“The trial, the constant hearings, and the seething hatred all add up to a real ordeal for the families of the victims,” said Sylvester. “The anger can consume you. We’ve seen it ruin people’s lives — ruin their health, ruin their marriages.”

“Instead of dealing with this for another 17 years, we were done with it in five weeks,” Sylvester continued. “We have peace. We haven’t got any anger left, and I haven’t lost a night’s sleep over him since they put him away.”

In addition to their Catholic faith, which they said taught them that life is sacred and hatred is a sin, the strain on the victim’s family is one of the key reasons the Schiebers have since become heavily involved in the move to abolish the death penalty across the country. Vicki has even quit her job to become involved in the movement full time.

“People really don’t understand the system and what it does to families,” she said. “What we went through in the criminal justice system, we call being re-victimized.”

The couple also took the time to explain their position as it relates to the Catholic faith and the Catechism of the Catholic Church.

“The Catholic bishops of the United States have spoken clearly and strongly against the use of the death penalty,” Vicki said. “They explained that their opposition is based on more than the concern for what it does to the guilty, but for what it does to all of us as a society.”

Sylvester went on to explain that the catechism does allow for capital punishment, but only if it is necessary and no bloodless alternative is available.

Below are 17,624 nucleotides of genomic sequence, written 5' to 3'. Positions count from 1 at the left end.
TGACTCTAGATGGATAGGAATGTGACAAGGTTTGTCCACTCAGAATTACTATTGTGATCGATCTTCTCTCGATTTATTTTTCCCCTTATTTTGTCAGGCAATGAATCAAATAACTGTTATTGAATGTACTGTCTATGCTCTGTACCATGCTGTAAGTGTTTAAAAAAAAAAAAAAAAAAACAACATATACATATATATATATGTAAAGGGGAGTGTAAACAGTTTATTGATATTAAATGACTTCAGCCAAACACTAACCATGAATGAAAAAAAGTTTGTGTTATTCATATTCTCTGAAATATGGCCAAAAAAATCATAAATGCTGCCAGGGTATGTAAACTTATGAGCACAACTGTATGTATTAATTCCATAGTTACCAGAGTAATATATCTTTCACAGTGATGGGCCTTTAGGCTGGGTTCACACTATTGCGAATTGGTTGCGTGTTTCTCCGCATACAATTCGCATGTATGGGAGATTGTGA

“If you read the modern-day catechism, it’s pretty unequivocal,” he said. “It says that there are, in fact, situations where, within a society, when you cannot bring a criminal under control, like a war-torn society where you don’t know what the institutions are going to be tomorrow. In those kinds of instances, the death penalty is justifiable. But in a modern-day society where these people can be held in a controlled environment so they are no longer a danger to the people in that society, you cannot justify the death penalty.”

To date, Vicki has helped grass-roots organizations eliminate the death penalty in New Mexico and New Jersey. Her visit to Benedictine College coincided with her efforts in Kansas toward the same end.

On Jan. 29, the Friday before their presentation, the Schiebers were pleased to get the news that the Judiciary Committee of the Kansas Senate had advanced SB 375, legislation that would eliminate capital punishment within the state and replace it with life in prison without parole. The bill will now come up for debate on the Senate floor and could then go to the House for consideration.

“We spoke to several senators, and we have hope,” Vicki said. “They love to hear from their constituents, and they listen. You really can make a difference. Right now we have 15 states that do not have the death penalty on their books. Kansas can be number 16.”

About the author

The Leaven

The Leaven is the official newspaper of the Archdiocese of Kansas City in Kansas.